Intravenous immune globulin (IVIG) plus intravenous methylprednisolone (IVMP) confers a more rapid increase in platelet counts in children with immune thrombocytopenia (ITP), compared with IVIG alone, according to a randomized study published in Blood Advances. Lead author Manuel Carcao, MD, of the University of Toronto, said that low platelet count is a risk factor for bleeding, including intracranial hemorrhage (ICH), even though the incidence of ICH in the pediatric ITP population is low.
The double-blind, placebo-controlled study enrolled children <18 years of age with a mean age of 9.4 years (range = 1.2-17.5 years) with acute or chronic ITP, platelet count of <20×109/L, and no evidence of life-threatening bleeding. Patients were randomized to either:
- IV placebo made to look like IVMP administered over 1 hour (n=18)
- IVMP 30 mg/kg administered over 1 hour (n=14)
Both treatments were immediately followed by IVIG 1 g/kg, which was administered over 2 to 3 hours. At baseline, the mean platelet count was 9.2×109/L. A total of 11 children had blood type O, and 23 patients had previously received IVIG. In addition, 26 children previously received corticosteroids prior to study entry; only 4 patients were treatment naïve. The mean overall Buchanan and Adix bleeding score at baseline was 1.32.
Adverse events (AEs) were reported in 30 patients. No severe bleeding episodes or unexpected severe AEs were reported. A lower proportion of patients in the combination therapy group experienced IVIG-related headaches during the 24- to 72-hour period. “This is important to know,” said Dr. Carcao, “as this approach can be instituted in patients who are prone to headache or in patients who have already reacted to IVIG with headache.”
For both groups, mean platelet counts rose to 14.6×109/L by the end of each treatment; 55% of all participants had a platelet count of ≥20×109/L by 8 hours after starting their assigned treatment, with no difference found between the groups at this early time point (p=0.99).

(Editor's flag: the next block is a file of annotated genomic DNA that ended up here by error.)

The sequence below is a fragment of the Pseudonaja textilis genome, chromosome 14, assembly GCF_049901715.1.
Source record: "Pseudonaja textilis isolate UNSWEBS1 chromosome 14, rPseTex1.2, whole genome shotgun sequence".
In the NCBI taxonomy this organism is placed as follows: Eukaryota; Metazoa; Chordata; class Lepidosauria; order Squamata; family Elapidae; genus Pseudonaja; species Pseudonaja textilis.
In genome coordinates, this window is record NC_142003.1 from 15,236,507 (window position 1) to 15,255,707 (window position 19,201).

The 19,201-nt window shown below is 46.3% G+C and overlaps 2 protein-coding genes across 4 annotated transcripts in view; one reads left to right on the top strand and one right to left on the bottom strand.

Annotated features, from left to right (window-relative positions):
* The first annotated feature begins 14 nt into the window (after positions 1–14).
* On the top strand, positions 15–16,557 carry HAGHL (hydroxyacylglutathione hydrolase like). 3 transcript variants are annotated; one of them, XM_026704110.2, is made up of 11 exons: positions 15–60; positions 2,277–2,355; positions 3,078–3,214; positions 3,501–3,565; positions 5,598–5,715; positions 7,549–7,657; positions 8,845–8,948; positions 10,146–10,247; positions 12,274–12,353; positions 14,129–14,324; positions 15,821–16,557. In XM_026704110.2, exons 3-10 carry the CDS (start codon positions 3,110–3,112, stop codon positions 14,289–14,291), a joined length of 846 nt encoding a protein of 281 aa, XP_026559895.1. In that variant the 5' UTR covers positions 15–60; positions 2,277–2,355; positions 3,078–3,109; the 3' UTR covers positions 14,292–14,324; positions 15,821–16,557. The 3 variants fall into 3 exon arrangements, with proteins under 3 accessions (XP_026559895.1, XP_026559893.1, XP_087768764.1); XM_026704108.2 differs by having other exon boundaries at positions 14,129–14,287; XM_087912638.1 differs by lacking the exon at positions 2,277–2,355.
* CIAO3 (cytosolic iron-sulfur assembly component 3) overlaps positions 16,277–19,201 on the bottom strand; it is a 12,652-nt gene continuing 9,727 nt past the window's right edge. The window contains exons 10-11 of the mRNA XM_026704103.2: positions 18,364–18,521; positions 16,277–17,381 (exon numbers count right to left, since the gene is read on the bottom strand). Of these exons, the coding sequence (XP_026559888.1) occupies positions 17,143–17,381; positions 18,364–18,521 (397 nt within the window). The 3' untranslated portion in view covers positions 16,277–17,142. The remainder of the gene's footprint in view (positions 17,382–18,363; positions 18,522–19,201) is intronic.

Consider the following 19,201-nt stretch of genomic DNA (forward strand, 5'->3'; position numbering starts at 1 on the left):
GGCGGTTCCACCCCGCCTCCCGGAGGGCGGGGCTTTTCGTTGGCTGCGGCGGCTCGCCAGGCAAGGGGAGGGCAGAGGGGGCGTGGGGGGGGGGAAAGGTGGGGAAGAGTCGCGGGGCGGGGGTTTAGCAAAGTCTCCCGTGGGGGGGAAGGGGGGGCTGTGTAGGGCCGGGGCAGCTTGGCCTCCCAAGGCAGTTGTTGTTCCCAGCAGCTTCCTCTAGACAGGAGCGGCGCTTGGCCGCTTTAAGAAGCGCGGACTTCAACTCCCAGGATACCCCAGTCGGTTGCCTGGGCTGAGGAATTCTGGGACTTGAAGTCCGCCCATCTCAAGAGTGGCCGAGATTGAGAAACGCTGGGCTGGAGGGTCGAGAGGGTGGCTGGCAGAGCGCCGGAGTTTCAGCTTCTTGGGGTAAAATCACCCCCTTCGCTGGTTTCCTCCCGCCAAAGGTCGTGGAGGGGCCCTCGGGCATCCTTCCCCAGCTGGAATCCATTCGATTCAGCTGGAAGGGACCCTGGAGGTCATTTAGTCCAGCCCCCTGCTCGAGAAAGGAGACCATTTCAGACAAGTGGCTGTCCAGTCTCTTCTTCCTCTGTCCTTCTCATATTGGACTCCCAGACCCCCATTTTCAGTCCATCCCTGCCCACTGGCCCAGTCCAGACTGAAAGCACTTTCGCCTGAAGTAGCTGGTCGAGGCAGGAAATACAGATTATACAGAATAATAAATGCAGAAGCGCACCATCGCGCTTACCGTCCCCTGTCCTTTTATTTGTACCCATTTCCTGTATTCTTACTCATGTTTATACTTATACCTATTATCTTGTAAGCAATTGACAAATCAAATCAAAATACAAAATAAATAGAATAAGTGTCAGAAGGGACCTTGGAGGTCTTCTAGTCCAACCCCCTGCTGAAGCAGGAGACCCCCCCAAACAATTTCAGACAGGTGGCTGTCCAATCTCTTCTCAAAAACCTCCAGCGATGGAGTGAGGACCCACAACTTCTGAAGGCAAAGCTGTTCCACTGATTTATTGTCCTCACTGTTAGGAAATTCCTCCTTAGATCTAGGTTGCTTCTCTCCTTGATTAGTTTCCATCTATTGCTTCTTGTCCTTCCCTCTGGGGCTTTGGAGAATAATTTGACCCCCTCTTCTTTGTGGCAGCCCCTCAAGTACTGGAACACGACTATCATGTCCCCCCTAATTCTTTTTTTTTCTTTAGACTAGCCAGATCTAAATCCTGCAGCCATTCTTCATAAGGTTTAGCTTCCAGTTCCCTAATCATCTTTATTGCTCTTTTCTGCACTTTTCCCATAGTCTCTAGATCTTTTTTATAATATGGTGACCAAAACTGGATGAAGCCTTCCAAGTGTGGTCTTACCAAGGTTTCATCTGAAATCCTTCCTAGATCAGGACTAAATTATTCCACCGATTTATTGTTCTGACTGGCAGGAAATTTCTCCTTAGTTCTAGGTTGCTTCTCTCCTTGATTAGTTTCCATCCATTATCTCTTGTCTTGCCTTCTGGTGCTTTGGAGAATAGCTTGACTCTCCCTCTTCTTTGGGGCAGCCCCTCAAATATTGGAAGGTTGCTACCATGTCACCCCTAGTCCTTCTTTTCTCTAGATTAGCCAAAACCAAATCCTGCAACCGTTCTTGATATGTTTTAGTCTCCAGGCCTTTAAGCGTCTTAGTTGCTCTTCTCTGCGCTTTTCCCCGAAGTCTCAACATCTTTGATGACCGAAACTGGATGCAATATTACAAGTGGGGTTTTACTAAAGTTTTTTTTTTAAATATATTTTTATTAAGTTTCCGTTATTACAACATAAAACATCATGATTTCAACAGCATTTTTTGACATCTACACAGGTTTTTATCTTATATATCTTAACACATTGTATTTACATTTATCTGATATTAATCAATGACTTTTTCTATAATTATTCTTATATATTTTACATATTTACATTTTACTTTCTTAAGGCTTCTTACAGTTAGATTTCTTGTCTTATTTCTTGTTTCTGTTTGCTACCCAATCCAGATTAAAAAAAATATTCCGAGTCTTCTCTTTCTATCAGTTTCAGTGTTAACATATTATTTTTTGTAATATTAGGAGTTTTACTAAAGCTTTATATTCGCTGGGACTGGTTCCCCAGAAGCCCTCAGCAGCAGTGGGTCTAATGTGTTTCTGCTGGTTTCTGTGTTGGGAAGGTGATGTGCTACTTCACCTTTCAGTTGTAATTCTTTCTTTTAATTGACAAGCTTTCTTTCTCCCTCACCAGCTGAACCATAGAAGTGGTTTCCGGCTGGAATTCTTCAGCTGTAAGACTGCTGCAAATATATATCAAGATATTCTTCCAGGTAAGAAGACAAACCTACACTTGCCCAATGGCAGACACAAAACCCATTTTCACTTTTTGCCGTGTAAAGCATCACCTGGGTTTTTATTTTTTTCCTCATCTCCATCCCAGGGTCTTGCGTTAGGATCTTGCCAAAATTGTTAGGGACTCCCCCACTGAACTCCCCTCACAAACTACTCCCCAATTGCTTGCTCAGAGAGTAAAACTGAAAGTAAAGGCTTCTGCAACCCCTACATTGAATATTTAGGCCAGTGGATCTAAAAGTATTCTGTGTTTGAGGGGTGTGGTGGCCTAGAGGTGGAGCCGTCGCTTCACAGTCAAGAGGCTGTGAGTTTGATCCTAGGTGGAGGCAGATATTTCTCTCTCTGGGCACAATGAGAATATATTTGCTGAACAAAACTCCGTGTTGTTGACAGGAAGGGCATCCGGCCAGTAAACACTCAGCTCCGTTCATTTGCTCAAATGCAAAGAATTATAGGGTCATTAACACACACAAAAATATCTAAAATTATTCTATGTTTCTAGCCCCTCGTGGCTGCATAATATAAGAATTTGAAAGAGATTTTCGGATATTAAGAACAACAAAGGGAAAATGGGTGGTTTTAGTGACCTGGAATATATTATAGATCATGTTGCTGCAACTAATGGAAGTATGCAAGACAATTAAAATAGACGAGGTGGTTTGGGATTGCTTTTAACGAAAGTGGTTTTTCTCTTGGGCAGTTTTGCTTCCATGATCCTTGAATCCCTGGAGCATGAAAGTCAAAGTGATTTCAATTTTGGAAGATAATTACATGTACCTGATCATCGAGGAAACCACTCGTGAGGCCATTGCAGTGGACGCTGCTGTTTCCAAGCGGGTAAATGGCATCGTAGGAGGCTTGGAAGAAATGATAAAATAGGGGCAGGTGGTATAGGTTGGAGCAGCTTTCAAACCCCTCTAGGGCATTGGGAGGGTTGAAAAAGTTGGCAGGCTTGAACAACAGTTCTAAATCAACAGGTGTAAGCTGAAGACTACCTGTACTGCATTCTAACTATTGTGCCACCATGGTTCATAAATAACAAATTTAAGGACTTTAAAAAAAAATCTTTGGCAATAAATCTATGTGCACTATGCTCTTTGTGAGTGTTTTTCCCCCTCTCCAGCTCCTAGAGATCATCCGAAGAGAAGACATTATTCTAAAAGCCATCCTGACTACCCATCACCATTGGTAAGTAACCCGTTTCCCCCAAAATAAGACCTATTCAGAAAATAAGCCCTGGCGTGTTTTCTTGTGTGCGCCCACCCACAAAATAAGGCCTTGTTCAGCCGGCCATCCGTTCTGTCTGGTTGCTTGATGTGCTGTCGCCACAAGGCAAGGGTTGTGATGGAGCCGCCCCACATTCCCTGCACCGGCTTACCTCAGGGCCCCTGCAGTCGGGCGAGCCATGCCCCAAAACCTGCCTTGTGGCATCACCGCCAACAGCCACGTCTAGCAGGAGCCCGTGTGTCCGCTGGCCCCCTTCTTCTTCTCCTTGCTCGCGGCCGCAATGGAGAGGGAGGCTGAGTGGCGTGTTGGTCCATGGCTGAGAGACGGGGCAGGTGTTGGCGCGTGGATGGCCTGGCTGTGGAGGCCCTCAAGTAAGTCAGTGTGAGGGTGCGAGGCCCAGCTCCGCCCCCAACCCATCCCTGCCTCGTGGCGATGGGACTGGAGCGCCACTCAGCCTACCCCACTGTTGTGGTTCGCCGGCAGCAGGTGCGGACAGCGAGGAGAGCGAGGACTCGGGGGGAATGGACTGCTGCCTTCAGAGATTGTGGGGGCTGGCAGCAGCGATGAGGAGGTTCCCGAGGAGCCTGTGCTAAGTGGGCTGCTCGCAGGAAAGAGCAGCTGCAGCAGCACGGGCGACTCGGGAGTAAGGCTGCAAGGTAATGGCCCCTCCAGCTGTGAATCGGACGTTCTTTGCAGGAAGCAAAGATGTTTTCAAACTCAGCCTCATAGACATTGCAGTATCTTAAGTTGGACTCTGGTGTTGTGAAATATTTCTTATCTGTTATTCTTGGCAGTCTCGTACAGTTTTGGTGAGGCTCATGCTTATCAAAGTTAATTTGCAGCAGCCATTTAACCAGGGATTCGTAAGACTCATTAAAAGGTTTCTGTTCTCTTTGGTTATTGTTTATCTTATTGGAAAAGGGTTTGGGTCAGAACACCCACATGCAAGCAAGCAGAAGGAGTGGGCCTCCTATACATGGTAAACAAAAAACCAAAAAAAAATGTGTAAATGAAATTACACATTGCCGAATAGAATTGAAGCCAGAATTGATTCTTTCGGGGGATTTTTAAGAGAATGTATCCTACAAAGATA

The mean platelet counts were significantly higher for children randomized to IVMP plus IVIG versus IVIG alone by 24 hours after treatment, however (77×109/L vs. 55×109/L, respectively; p=0.035). All patients treated with IVIG and IVMP achieved a platelet count of ≥20×109/L by 24 hours, while 89% of patients randomized to IVIG alone achieved a platelet count of ≥20×109/L at this time point (p=0.49). Around one-half of children randomized to IVIG alone and 77% of patients in the combined therapy group achieved a platelet count of ≥50×109/L.
“The finding that IVMP plus IVIG led to a higher platelet count at 24 hours compared with IVIG alone may suggest that even in patients with severe bleeding, this combination can raise platelet counts fairly rapidly,” said Dr. Carcao. He added that with this treatment plus platelet transfusions/tranexamic acid, there may be little need to undertake an emergency splenectomy.
At 72 hours, 1 week, and 21 days after treatment, the mean platelet counts for all children were 143×109/L, 161×109/L, and 40×109/L, respectively. No difference was found between the groups at each of these time points in terms of platelet counts, and there was no difference in response rates between males and females. Response rates also did not differ between children with acute versus chronic ITP, between patients who had received prior IVIG versus those who had not, or between children who had received prior steroids versus those who had not.
Limitations of this study include the small number of patients, unequal randomization, the exclusion of newly diagnosed children within 24 hours of presentation, the fact that only 4 patients were previously untreated, as well as the exclusion of children with life-threatening bleeding.
Despite these limitations, Dr. Carcao and colleagues suggest these results support the use of IVMP plus IVIG in children with ITP in situations when it is crucial to increase platelet counts, such as life-threatening bleeding. In these situations, however, the authors also advocate for administration of a large platelet transfusion and additional adjunctive hemostatic treatments, such as recombinant factor VIIa and IV tranexamic acid.
Carcao M, Silva M, David M, et al. IVMP+IVIG raises platelet counts faster than IVIG alone: results of a randomized, blinded trial in childhood ITP. Blood Adv. 2020;4:1492-1500.